Saturday, May 30, 2009

The Secrets of Songwriting Revealed! (not really)

It's been over a week since I returned from my trip to a Songwriting Retreat in Indiana, but I am just now getting around to blogging about it. It was my 3rd year there and I would say my best year. It was non-stop writing as usual, but this year I had just an extra measure of energy to make it through some late nights, some unexpected co-writes, and literally running up and down the halls to meet up with people on time. Counting songs that I finished up from last year, I came home with 6 new ones, and was apparently dubbed “The Little Writing Giant”. I wonder if I'll get my own infommerical. Anyway, it was such a good time and I wrote some really good songs and hung out with some really good people. The food was great as usual, and this year's t-shirts were great: “More ballads in a weekend then a whole season of Idol”. Yes, t-shirts. As my friend Allie puts it, it's basically songwriter nerd camp.

Nerdy as it is, a lot of people ask me about this mysterious process of writing a song. The most common question I get is “Do you write the melody first or the lyric?” I tell people it happens all different ways, but when you throw another writer or two into the mix, things get even more interesting.

The basic process, at least as I have experienced it, is you sit down in the writer's room with the other person or people and spend some time just shooting the breeze or getting to know each other if you don't already. Then you start throwing out ideas of what to write about. Both writers are ideally prepared with a few good ideas, some even partially developed, and after a little while both people can generally settle on one idea that strikes them each with enough passion and vision for the song to go ahead and “chase it”, as we say.

Every song is built around what is called the hook. The hook is usually that one line, often times the title, that just gets you when you hear it or sticks with you when the song is over. Ideally you would start with the hook and build a chorus around it, then come up with a couple of verses to explain and set up the chorus. If the song needs a bridge it's typically added after the rest has been written, and inevitably there will be some tweaking along the way. Depending on who you're writing with, the melody could be written right along with the lyric or you could end up with a completed lyric to hand over to a melody writer. Regardless of how it happens, the goal of that 3 hours or so is to birth a new song into the world.

Mysterious is a good way to describe it. It is never cut and dry. What I described was a sort of normal, standard, baseline for the process. But really, anything can happen. Sometimes it's miserable. Sometimes you laugh until your sides ache. Sometimes the Spirit is so present in the room you feel you could reach out and touch Him. I write solo most of the time, so I'm still relatively new to co-writing. But I'm so thankful that once a year for four days, I get to indulge in that mysterious melding of minds and muse.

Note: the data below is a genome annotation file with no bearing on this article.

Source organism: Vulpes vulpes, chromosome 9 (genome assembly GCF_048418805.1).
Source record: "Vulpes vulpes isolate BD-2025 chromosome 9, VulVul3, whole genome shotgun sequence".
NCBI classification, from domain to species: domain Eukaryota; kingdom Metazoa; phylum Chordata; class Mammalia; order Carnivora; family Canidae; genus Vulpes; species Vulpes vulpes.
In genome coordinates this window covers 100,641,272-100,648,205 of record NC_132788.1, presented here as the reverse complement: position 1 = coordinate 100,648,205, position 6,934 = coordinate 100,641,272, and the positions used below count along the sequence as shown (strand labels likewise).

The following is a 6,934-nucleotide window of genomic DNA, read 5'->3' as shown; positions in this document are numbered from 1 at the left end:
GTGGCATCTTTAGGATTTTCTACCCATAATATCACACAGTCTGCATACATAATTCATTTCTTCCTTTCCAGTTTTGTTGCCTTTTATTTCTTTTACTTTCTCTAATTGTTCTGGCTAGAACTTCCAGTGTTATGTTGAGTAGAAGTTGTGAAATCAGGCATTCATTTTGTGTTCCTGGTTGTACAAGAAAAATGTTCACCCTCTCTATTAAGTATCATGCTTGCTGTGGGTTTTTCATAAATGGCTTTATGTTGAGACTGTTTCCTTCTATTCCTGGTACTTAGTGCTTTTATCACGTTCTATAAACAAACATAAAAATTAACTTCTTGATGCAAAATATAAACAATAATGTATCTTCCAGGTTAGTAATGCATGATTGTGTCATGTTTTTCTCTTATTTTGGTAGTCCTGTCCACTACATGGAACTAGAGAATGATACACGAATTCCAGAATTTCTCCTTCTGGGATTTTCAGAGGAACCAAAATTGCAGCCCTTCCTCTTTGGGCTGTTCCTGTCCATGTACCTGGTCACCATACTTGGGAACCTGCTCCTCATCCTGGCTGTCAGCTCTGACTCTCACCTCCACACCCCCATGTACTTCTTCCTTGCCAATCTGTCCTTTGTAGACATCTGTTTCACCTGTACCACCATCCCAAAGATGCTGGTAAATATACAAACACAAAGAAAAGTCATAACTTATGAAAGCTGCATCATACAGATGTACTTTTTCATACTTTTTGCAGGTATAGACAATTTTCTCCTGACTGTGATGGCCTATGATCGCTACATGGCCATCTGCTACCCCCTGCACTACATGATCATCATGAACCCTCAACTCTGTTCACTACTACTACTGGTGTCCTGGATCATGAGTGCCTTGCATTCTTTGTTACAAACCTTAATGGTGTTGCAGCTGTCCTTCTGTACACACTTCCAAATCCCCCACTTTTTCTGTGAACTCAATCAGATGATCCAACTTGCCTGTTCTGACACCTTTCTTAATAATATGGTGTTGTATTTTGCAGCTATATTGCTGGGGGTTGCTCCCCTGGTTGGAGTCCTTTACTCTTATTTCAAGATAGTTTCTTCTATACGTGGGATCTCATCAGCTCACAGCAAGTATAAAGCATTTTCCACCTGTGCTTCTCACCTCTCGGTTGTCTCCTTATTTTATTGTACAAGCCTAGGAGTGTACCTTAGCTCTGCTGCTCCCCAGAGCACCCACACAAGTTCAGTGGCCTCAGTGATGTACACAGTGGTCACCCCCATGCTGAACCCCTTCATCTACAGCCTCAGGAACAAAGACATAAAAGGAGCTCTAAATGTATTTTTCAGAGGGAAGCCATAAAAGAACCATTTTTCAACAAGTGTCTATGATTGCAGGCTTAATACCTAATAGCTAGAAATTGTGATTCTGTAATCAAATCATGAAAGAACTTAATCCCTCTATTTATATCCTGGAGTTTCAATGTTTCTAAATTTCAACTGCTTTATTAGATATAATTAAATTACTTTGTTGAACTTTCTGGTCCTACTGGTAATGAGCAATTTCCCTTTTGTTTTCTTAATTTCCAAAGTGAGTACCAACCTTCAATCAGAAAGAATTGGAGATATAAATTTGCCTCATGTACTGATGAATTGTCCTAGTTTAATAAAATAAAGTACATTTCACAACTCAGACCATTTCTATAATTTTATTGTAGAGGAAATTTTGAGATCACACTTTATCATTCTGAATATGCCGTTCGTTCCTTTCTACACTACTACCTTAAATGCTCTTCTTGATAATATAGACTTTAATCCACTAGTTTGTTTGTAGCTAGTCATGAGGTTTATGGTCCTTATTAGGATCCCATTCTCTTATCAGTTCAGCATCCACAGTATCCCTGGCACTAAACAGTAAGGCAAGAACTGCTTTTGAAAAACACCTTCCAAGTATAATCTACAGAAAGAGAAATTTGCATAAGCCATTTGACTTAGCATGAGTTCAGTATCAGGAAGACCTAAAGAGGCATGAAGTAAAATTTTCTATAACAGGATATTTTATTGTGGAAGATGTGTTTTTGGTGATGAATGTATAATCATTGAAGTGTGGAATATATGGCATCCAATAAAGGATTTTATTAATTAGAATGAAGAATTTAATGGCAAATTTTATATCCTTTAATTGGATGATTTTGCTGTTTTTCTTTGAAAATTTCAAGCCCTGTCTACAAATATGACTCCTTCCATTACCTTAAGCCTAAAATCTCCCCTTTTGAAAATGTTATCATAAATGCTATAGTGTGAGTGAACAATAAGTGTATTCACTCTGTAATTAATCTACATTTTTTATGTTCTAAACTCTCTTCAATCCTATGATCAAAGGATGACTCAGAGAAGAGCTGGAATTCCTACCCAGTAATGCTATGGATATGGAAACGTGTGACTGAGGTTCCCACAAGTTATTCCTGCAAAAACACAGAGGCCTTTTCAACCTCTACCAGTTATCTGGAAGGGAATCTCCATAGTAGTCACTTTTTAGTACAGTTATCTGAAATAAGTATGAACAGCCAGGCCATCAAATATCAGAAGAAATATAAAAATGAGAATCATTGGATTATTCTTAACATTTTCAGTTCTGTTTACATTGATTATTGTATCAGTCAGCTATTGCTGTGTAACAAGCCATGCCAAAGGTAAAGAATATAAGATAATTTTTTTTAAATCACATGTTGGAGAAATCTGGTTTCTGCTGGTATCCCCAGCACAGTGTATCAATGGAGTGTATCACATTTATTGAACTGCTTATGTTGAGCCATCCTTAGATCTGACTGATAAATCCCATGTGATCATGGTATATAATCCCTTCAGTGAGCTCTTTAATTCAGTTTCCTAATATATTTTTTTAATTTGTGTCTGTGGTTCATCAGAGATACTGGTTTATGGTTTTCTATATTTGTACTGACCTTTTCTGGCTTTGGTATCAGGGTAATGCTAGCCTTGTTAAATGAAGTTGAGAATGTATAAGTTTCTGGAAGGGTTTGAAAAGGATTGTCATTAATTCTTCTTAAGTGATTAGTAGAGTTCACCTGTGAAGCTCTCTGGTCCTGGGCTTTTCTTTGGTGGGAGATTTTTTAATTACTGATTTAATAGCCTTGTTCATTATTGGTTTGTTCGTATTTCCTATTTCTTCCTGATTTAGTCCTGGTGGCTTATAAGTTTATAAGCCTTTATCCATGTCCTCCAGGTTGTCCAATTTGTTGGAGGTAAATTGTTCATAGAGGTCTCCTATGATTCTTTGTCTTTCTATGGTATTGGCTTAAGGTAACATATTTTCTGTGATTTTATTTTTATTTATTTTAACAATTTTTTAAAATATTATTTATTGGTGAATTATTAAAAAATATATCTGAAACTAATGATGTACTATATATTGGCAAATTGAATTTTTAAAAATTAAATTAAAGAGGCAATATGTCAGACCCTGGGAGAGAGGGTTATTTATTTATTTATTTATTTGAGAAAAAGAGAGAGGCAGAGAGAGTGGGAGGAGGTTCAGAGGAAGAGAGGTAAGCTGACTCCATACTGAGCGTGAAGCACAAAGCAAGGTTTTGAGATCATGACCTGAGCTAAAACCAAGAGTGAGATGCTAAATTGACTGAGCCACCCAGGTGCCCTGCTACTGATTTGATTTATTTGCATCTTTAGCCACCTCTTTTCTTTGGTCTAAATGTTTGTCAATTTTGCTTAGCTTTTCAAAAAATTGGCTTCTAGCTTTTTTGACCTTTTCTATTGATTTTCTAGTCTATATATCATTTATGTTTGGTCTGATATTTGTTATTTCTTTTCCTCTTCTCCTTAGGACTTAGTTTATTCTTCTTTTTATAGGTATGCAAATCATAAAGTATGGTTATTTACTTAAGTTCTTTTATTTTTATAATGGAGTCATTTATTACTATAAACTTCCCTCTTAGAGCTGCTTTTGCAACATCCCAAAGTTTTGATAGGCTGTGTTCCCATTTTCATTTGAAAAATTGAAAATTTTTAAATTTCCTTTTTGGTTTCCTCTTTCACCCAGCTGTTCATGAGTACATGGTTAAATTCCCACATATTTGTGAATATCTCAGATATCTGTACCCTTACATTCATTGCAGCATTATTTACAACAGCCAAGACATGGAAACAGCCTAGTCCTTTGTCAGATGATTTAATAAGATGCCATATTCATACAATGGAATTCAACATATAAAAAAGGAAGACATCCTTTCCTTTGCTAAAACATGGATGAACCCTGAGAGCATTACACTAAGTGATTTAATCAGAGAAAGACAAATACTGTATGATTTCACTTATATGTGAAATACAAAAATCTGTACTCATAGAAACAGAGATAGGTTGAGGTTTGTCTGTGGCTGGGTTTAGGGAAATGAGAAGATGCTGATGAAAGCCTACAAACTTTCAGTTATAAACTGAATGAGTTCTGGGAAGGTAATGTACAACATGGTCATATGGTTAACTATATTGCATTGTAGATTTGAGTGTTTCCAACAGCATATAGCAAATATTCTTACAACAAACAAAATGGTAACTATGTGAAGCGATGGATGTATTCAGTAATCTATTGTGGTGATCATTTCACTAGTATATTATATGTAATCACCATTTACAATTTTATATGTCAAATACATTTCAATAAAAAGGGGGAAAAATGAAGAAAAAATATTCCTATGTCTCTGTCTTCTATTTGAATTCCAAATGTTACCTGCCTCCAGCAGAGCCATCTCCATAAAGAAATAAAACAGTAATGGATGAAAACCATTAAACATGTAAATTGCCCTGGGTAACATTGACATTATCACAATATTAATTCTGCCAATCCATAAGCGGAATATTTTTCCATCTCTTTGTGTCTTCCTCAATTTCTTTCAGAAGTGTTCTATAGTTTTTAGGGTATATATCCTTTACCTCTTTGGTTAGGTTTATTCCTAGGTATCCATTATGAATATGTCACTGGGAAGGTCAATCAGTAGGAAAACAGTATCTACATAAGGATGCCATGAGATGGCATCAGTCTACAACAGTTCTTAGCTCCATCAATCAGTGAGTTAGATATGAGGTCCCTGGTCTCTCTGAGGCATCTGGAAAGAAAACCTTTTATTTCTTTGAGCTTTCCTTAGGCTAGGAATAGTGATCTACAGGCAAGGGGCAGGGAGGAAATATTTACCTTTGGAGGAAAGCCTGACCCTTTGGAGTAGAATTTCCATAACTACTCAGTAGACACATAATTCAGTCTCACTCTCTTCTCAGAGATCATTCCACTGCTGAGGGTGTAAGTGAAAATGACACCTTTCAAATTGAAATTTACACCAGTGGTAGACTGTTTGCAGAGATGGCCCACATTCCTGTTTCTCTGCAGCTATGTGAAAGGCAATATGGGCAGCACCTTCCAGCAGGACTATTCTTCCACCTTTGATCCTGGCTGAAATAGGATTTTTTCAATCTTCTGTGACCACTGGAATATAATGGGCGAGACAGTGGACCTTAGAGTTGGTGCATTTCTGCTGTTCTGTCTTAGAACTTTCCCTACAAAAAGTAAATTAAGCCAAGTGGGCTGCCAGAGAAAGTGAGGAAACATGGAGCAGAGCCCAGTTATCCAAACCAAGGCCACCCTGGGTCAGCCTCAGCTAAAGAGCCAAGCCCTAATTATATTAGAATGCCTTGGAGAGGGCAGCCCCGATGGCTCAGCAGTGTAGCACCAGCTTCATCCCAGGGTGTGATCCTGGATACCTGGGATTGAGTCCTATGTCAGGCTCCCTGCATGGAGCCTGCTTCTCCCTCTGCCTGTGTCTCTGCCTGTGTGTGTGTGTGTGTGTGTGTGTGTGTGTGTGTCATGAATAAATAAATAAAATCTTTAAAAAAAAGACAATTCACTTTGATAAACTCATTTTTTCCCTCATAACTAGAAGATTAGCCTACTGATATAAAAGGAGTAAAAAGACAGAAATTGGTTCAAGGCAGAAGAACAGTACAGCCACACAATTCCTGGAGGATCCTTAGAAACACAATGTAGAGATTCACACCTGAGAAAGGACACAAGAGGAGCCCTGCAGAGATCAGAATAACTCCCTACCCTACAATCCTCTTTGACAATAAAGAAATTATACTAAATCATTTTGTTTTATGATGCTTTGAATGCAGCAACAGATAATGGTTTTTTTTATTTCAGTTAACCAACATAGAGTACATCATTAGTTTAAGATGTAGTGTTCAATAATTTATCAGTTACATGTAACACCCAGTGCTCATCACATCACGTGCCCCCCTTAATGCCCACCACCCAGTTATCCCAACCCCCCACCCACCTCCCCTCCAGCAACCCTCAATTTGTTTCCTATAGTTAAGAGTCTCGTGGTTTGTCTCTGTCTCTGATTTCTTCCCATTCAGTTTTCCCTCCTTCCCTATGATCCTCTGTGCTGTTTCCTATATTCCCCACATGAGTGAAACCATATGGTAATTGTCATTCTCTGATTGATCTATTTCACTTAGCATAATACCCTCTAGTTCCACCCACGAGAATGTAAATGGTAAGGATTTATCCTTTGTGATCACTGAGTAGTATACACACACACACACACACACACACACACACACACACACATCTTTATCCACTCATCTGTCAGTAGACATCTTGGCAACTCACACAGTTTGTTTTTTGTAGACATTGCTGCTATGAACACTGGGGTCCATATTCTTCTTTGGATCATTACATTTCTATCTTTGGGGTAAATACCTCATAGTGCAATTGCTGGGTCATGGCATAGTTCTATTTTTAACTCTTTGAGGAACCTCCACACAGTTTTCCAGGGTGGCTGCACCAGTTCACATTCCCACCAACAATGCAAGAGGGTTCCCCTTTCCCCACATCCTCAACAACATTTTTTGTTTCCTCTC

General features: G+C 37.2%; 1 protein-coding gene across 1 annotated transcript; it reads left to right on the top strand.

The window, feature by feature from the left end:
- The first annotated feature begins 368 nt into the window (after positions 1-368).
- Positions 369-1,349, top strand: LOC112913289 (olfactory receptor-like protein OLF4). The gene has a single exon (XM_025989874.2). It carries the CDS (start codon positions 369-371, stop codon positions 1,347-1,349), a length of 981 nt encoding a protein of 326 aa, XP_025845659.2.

PS- A note on those pictures... Each night we performed the songs that we'd written that day for the rest of the group, and that's what those pictures are from. So just to clarify, we do not write with microphones.

Friday, May 15, 2009

Scrapbooking and Pseudo Death

It's hard to blog after you've begun to get sparser and sparser with posts. You feel like you need to have something significant to say before you're eligible to write again. Kind of like when you haven't prayed in a while and you feel like you'd better have something good to say to God before coming before Him. But both notions are quite silly so I will post with or without significant thought.

We made the announcement last Sunday that we are going to join Luke at Second Mile Church, a plant of East Valley. Matthew will be coming on as the Associate Pastor and will also lead the music there. We are so excited! A part of our hearts have been there since the church began, so it feels really good to finally get to be a real part of it. I will continue with my single mom's group and with Women's Ministries at East Valley, but other then that I plan to fight my propensity to jump into much else with adoption on the horizon. I am guessing I will need everything I have here at home, at least for a while. Or perhaps for the next 18 years.

I just finished up a little scrapbook for our adoption. It tells the story of our family to help the state make a good match. I had so much fun doing it. I also committed not to spend much money on it, and I was able to use a lot of my leftover stuff from my previous 2 books. I love what little scrapbooking I've done, but was so difficult to try to capture our family (and our extended family) in ten 6" by 6" pages and to decide which pictures to use. I'm very happy with how it turned out, though. I hope I get it back!

So it has been an odd, at times surreal couple of months with the switch to Second Mile. We have been joking since Sunday's announcement that you'd think Matthew had died or something. Everyone has been coming up to him and saying all of the nice things that people think but don't usually say until your funeral. He's been extra careful to keep the valve on his head open lest it fill and get too big. It has been cool, though, to hear some of the fruit of your work and ministry in the lives of the people you shepherd and care about. In case I don't, I should take pictures of it. Maybe I will post them!

Tonight we are off to see "Star Trek", which Matthew consistently calls "Star Wars" which drives me crazy. Right now he's sleeping off a morning at the zoo, but in an hour and a half I will get him all to myself for the rest of the day. :)

Here's the book: